Biological and anatomical factors influencing interindividual variability to noninvasive brain stimulation of the primary motor cortex: A systematic review and meta-analysis

Michael Pellegrini, Maryam Zoghi, Shapour Jaberzadeh

Research output: Contribution to journalArticleResearchpeer-review

Abstract

Noninvasive brain stimulation (NIBS) modifies corticospinal excitability (CSE) historically in a predictable manner dependent on stimulation parameters. Researchers, however, discuss high degrees of variability between individuals, either responding as expected or not responding as expected. The explanation for this interindividual variability remains unknown with suggested interplay between stimulation parameters and variations in biological, anatomical, and physiological factors. This systematic review and meta-analysis aimed to investigate the effect of variation in inherent factors within an individual (biological and anatomical factors) on CSE in response to NIBS of the primary motor cortex. Twenty-two studies were included investigating genetic variation (n=7), age variation (n=4), gender variation (n=7), and anatomical variation (n=5). The results indicate that variation in brain-derived neurotrophic factor genotypes may have an effect on CSE after NIBS. Variation between younger and older adults also affects CSE after NIBS. Variation between age-matched males and females does not affect CSE after NIBS, but variation across the menstrual cycle does. Variation between skull thickness and brain tissue morphology influences the electric field magnitude that ultimately reaches the primary motor cortex. These findings indicate that biological and anatomical variations may in part account for interindividual variability in CSE in response to NIBS of the primary motor cortex, categorizing individuals as responding as expected (responders) or not responding as expected (nonresponders).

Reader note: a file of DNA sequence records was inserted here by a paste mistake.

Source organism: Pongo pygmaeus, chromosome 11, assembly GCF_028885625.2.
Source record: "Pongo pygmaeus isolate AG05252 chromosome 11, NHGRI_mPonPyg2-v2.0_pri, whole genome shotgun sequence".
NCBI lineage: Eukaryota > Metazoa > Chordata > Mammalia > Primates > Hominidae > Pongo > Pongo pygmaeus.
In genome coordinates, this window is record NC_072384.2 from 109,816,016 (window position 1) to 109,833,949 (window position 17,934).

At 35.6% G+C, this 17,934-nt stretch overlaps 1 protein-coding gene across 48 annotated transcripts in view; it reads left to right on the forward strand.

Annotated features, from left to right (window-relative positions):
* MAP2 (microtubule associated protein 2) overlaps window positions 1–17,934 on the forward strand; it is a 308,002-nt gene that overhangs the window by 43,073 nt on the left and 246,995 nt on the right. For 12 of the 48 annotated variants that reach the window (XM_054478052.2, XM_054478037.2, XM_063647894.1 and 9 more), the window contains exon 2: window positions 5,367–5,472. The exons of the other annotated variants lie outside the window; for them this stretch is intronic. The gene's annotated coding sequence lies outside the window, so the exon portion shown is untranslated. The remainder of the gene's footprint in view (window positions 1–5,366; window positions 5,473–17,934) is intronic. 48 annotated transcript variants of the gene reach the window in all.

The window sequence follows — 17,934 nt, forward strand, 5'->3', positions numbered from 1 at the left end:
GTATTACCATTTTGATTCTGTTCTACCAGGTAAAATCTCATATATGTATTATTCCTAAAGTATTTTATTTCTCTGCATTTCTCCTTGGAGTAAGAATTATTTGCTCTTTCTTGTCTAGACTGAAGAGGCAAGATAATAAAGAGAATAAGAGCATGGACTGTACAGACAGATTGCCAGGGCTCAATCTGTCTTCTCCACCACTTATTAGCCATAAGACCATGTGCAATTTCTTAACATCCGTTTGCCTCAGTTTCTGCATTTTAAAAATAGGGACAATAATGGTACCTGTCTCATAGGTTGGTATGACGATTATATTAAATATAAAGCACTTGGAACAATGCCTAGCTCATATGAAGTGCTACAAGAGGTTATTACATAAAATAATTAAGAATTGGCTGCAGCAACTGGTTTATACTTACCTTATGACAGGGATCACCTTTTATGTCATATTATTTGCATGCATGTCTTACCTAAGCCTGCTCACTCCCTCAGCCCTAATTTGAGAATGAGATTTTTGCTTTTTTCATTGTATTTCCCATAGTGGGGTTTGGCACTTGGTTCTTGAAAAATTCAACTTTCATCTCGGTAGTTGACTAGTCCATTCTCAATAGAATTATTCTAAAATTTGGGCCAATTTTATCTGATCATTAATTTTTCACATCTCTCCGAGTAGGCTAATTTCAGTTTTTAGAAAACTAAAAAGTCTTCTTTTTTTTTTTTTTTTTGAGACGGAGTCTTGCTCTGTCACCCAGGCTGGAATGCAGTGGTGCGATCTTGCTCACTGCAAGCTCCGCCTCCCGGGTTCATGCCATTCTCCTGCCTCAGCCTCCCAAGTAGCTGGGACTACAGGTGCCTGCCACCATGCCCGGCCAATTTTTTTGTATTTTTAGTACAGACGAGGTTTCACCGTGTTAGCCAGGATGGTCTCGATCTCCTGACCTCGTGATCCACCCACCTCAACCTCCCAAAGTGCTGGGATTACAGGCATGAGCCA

Original languageEnglish
Pages (from-to)199-222
Number of pages24
JournalReviews in the Neurosciences
Volume29
Issue number2
DOIs
Publication statusPublished - 23 Feb 2018

Keywords

  • brain-derived neurotrophic factor
  • corticospinal excitability
  • nonresponder
  • responder

Cite this

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abstract = "Noninvasive brain stimulation (NIBS) modifies corticospinal excitability (CSE) historically in a predictable manner dependent on stimulation parameters. Researchers, however, discuss high degrees of variability between individuals, either responding as expected or not responding as expected. The explanation for this interindividual variability remains unknown with suggested interplay between stimulation parameters and variations in biological, anatomical, and physiological factors. This systematic review and meta-analysis aimed to investigate the effect of variation in inherent factors within an individual (biological and anatomical factors) on CSE in response to NIBS of the primary motor cortex. Twenty-two studies were included investigating genetic variation (n=7), age variation (n=4), gender variation (n=7), and anatomical variation (n=5). The results indicate that variation in brain-derived neurotrophic factor genotypes may have an effect on CSE after NIBS. Variation between younger and older adults also affects CSE after NIBS. Variation between age-matched males and females does not affect CSE after NIBS, but variation across the menstrual cycle does. Variation between skull thickness and brain tissue morphology influences the electric field magnitude that ultimately reaches the primary motor cortex. These findings indicate that biological and anatomical variations may in part account for interindividual variability in CSE in response to NIBS of the primary motor cortex, categorizing individuals as responding as expected (responders) or not responding as expected (nonresponders).",
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Biological and anatomical factors influencing interindividual variability to noninvasive brain stimulation of the primary motor cortex : A systematic review and meta-analysis. / Pellegrini, Michael; Zoghi, Maryam; Jaberzadeh, Shapour.

In: Reviews in the Neurosciences, Vol. 29, No. 2, 23.02.2018, p. 199-222.

Research output: Contribution to journalArticleResearchpeer-review

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